Immigration and Customs Enforcement and the Department of Justice have gotten a court order for North Carolina to turn over eight years of voter registration records from the state.
The North Carolina board of elections made the subpoena public as part of the materials for a public meeting it is holding Friday, where the request will be considered.
Continents and regions
Elections and campaigns
Government and public administration
Government bodies and offices
Government organizations - US
Law and legal system
Southeastern United States
Trial and procedure
US Department of Homeland Security
US federal departments and agencies
US federal government
US Immigration and Customs Enforcement
Voters and voting
2016 Presidential election
Elections (by type)
US Federal elections
US Presidential elections
There is little context provided for the request, which is only listed by the board as "Consideration of subpoenas issued by U.S. Immigration and Customs Enforcement via the U.S. Attorney's Office for the Eastern District of North Carolina."
The subpoena asks the state records office to provide "any and all voter registration applications and/or other documents, as identified below, that were submitted to, filed by, received by, or maintained by the North Carolina State Board of Elections from January 1, 2010, through August 30, 2018, within any of the counties in North Carolina."
The list of documents include voter registration forms, absentee ballots, early voting application forms, provisional voting forms, "Admission or Denial of Non-Citizen Return" forms and voter cancellation or revocation forms.
A separate subpoena issued to Pitt County requests poll books, voting records, voting authorization documents and "executed official ballots," including absentees, from August 30, 2013 through August 30, 2018.
It's not clear from the request whether this would apply to every single voter registration that has been filed in those eight years or just the forms that would be used.
The State Board Office provided CNN with what it says is a preliminary estimate of how many records would be involved. For the county ballots, the request could cover more than 2.2 million ballots that are traceable to individual voters, and more than 3.2 million that are untraceable to individuals.
The eight-year records request would cover more than 15 million documents, the state said.
A federal law enforcement official confirmed the request is related to indictments announced in late August, when the Department of Justice and ICE announced they had charged 19 foreign nationals with voting illegally.
That press release noted, "The indictments follow an investigation by U.S. Immigration and Customs Enforcement's (ICE) Homeland Security Investigations (HSI) as part of a newly created Document and Benefit Fraud Task Force (DBFTF) in the Eastern District of North Carolina."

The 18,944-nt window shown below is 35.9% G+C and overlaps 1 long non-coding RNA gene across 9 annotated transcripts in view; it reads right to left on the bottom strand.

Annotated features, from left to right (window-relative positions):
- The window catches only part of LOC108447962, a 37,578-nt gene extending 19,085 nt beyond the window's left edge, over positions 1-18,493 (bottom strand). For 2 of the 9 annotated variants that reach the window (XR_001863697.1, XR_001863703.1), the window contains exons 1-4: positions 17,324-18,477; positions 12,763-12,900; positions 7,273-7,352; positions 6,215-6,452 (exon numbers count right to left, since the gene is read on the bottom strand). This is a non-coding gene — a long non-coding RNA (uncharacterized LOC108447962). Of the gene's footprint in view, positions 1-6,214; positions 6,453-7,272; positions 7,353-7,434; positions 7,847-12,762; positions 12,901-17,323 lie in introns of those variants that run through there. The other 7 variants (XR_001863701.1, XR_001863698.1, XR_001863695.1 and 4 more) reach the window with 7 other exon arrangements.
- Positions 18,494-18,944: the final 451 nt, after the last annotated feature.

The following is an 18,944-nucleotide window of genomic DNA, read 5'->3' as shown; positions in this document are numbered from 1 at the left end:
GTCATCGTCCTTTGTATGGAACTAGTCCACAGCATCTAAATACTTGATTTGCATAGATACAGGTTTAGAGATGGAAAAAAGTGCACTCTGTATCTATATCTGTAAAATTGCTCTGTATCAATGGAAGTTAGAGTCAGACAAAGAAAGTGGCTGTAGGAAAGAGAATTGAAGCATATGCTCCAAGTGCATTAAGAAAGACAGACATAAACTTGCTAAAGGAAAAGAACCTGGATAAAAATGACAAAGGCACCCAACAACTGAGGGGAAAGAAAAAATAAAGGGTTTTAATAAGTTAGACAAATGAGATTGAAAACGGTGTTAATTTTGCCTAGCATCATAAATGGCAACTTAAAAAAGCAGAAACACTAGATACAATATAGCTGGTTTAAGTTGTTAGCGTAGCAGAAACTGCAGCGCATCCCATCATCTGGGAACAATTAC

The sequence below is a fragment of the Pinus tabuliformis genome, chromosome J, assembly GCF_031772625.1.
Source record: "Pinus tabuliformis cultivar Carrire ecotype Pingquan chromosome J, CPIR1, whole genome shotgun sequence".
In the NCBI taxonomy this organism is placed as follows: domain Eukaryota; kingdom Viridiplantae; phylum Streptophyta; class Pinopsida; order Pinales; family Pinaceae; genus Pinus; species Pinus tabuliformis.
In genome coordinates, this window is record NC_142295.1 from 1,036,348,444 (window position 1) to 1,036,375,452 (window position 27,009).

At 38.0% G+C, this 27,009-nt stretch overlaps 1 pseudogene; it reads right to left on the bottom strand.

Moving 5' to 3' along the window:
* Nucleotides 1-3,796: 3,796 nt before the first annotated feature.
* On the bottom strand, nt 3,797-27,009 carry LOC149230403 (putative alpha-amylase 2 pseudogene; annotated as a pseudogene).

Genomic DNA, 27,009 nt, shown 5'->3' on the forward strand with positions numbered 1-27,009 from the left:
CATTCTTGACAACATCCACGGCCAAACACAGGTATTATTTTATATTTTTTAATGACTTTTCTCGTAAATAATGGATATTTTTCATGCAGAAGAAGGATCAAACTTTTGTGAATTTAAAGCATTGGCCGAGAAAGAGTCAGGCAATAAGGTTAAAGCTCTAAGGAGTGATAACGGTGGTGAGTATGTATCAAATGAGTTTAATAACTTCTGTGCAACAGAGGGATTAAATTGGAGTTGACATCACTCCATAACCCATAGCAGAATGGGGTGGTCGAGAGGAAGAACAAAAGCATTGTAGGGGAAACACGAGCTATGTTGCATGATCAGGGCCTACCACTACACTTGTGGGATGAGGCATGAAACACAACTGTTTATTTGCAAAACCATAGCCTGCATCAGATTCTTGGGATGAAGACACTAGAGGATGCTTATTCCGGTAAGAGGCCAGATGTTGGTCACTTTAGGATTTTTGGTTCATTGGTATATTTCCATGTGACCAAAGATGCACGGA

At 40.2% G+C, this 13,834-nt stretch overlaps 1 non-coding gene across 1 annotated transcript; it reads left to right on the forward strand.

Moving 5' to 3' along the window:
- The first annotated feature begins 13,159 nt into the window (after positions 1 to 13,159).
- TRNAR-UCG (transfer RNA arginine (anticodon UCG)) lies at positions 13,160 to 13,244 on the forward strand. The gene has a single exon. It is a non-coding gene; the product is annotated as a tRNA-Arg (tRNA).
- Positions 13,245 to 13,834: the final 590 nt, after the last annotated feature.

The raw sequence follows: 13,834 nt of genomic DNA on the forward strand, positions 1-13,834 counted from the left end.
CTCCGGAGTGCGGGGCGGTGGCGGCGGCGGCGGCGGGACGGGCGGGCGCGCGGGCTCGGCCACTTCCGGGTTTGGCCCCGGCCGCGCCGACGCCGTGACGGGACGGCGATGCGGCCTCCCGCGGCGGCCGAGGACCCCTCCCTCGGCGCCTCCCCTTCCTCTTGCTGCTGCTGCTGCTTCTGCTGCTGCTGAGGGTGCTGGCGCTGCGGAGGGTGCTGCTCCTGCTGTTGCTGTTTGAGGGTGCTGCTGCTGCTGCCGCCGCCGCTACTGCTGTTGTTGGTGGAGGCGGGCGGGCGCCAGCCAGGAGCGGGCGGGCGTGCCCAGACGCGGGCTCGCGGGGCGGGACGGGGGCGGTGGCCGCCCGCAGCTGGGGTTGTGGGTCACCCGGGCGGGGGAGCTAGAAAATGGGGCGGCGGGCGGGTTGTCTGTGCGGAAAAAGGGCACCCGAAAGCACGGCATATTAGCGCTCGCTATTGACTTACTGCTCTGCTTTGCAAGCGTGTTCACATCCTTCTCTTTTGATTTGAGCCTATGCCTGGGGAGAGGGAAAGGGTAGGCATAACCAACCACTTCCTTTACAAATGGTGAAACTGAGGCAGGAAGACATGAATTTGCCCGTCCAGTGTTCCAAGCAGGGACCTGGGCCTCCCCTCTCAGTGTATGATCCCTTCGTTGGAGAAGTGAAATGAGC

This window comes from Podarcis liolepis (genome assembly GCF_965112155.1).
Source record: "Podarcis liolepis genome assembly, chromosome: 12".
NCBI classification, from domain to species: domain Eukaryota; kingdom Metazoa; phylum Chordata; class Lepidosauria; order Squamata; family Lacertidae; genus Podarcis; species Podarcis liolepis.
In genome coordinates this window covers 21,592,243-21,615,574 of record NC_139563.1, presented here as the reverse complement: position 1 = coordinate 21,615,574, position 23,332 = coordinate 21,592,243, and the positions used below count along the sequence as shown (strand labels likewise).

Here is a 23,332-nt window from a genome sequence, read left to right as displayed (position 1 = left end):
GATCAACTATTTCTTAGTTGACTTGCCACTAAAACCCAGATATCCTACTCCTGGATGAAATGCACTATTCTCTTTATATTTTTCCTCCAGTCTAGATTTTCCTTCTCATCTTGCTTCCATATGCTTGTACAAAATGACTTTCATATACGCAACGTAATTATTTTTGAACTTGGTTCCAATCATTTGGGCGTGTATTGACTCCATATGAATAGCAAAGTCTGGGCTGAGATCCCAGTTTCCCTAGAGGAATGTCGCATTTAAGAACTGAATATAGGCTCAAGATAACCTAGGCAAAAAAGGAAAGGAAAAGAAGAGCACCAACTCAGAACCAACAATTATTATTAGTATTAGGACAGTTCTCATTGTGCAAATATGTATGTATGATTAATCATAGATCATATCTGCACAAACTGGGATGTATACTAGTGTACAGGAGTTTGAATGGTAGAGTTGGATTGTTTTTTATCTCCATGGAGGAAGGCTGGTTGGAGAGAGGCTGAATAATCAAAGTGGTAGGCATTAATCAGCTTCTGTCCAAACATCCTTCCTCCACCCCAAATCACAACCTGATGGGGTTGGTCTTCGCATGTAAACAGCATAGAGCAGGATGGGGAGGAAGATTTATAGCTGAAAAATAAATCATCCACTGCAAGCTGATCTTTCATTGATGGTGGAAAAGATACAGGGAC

According to the official, the request was designed as a preservation request. North Carolina law would dictate that records are destroyed after two years, the official said, so as the ongoing investigation develops, law enforcement wants to be sure they can access relevant records. The request is confined to the Eastern District of North Carolina and two state agencies, including the Department of Motor Vehicles but only in regards to the Eastern District.
That scope is not spelled out in the actual subpoena, which informs records officials they can present the full records in hard copy or in person at a federal grand jury on September 25.
Both ICE and the US Attorney's office declined to comment, ICE citing an inability to comment on an ongoing investigation.
In a statement, the Lawyers' Committee for Civil Rights Under Law called the subpoena a "clear voter suppression scheme" during an election cycle. The group advocates for civil rights and equal justice, particularly for minorities.
"At a time when the federal government should be deploying its limited resources to enforce the Voting Rights Act and to promote access to the polling place, we instead see them taking action intended to have a clear chilling effect on minority voters," President and Executive Director Kristen Clarke said in the statement. "We reject this campaign to intimidate voters and urge the federal government to immediately abandon this unprecedented and dangerous voter suppression scheme."
President Donald Trump has repeatedly claimed without evidence that there was widespread election fraud in 2016 and has sought to use his administration to investigate it.
Fact checkers have debunked the President's false claims that there was widespread voter fraud during the 2016 election. Election experts emphasize that such fraud is rare in the context of more than 1 billion votes cast since 2000.